The Education Ministry proposal to make Mandarin and Tamil languages as part of the primary school timetable is a step in the right direction in the building of a plural society but the government should take full need of the reservations of the Chinese community in its implementation


Speech by Parnamentary Opposition Leader , DAP Secretary-General and MP for Tanjong , Lim Kit Siang , at the Malacca DAP State Dinner to commemorate the 8th anniversary of Operation lalang held at Pay Fong Chinese Independent Secondary School hall on Friday , 27th October 1995 at 9 p.m.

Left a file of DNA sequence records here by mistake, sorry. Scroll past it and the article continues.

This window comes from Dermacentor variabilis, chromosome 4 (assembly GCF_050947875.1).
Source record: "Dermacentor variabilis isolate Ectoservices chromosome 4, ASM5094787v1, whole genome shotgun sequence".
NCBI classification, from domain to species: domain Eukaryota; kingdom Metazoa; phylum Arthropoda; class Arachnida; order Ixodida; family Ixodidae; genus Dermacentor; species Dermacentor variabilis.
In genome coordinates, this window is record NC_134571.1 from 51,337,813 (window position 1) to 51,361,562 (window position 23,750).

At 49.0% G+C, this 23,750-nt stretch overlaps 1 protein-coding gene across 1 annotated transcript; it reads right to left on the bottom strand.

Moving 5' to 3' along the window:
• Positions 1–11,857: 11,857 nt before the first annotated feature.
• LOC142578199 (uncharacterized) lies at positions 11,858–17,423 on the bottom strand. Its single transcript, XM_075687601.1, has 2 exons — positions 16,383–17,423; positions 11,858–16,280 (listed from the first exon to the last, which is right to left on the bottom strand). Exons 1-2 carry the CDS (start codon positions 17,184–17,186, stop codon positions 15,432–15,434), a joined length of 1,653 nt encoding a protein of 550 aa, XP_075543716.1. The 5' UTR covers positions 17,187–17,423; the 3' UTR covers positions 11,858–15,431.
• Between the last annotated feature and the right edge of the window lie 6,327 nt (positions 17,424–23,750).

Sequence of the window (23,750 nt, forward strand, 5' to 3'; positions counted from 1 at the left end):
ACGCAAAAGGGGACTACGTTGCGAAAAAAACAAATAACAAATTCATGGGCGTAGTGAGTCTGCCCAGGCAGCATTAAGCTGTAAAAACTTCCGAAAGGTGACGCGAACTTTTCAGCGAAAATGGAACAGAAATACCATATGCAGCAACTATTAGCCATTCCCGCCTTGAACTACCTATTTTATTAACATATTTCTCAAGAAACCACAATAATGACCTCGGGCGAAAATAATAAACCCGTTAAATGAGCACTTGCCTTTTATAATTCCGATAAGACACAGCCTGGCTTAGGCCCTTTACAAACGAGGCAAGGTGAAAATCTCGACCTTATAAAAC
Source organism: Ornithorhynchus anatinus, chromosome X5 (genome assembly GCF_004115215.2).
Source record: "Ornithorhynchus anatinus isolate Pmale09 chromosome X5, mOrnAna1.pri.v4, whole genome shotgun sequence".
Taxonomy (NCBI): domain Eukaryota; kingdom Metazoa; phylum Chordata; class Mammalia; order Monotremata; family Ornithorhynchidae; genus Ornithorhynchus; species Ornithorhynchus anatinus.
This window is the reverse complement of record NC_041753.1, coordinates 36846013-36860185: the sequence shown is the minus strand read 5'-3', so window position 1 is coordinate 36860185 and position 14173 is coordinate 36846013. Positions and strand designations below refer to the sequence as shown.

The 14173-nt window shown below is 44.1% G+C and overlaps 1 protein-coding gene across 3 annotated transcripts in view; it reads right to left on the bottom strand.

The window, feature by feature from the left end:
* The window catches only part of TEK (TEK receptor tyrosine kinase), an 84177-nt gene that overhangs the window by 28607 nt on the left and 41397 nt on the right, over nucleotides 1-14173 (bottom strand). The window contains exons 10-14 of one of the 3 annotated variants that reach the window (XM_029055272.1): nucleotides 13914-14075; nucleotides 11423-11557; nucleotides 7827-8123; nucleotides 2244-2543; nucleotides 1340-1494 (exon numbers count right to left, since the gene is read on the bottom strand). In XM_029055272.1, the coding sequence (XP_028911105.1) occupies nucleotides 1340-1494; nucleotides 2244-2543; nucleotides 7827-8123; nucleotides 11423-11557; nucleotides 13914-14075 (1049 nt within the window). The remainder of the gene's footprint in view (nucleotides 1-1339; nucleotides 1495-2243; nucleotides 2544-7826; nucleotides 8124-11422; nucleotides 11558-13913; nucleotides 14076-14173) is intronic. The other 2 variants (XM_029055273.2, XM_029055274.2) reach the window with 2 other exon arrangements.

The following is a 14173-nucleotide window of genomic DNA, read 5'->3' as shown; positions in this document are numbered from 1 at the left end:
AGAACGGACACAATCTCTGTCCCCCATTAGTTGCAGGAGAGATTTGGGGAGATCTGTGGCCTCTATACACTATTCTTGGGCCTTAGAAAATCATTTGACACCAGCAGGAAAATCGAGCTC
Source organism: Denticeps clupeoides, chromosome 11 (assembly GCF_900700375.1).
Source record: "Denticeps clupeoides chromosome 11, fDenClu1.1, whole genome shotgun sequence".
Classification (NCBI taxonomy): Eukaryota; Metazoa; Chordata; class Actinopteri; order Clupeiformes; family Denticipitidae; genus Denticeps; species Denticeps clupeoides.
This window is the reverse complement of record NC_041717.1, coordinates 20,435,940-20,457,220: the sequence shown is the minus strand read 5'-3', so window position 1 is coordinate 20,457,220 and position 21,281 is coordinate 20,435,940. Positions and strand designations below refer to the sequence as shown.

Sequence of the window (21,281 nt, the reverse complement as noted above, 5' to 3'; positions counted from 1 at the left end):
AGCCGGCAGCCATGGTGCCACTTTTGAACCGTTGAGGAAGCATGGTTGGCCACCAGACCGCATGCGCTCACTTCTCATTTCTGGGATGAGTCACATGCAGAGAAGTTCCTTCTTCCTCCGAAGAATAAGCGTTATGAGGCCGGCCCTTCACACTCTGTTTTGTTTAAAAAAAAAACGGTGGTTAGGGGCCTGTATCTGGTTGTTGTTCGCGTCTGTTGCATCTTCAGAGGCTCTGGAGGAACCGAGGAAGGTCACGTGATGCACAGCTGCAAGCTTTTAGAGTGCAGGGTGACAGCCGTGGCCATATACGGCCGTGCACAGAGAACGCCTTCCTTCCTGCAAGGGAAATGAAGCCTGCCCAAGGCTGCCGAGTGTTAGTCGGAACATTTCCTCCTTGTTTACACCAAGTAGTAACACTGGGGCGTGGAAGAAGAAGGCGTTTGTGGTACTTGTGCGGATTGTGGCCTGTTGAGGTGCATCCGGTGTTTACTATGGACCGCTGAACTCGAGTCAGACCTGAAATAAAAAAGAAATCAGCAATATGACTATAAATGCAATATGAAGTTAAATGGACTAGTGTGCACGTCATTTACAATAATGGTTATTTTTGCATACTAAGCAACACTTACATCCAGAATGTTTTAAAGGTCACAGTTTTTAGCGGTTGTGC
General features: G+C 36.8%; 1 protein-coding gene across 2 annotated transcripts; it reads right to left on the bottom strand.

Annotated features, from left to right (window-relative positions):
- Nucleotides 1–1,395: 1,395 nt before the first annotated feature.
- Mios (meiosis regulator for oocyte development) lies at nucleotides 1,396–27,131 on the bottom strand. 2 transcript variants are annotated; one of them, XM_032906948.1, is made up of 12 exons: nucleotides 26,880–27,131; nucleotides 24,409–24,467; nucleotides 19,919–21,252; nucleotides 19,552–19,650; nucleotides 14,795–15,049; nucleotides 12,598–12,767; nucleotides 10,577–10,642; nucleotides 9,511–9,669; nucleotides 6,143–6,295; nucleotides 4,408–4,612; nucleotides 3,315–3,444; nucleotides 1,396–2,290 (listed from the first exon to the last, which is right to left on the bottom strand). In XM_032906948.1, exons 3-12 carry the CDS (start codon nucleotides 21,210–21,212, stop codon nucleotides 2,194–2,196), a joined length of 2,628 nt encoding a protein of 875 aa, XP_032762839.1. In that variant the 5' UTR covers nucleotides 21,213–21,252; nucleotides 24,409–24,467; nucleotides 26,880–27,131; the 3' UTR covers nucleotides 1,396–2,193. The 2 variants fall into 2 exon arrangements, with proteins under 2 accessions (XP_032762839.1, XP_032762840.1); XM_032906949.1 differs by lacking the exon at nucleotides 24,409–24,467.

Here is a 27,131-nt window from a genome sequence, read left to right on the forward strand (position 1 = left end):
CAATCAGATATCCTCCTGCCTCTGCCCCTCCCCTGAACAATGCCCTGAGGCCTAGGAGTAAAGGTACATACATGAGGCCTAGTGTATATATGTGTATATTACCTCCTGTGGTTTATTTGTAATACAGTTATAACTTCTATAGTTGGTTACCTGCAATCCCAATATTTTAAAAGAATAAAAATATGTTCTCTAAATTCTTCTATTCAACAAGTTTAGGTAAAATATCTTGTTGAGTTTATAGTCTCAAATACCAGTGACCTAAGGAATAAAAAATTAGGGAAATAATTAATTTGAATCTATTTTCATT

The Education Ministry proposal to make Mandarin and Tamil languages as part of the primary school timetable is a step in the right direction in the building of a plural society but the government should take full need of the reservations of the Chinese community in its implementation.

Three weeks ago , the Minister for Education , Datuk Najib Tun Razak announced that the Education Ministry proposes to make Mandarin and Tamil languages as part of the primary school timetable rather than be taught outside school hours.

He said that all primary school pupils will learn Mandarin and Tamil when the new term begins in December depending on the availability of language teachers in their schools. He said some schools might not be able to offer these subjects next year due to unavailability of teachers but they were expected to get them by the following year.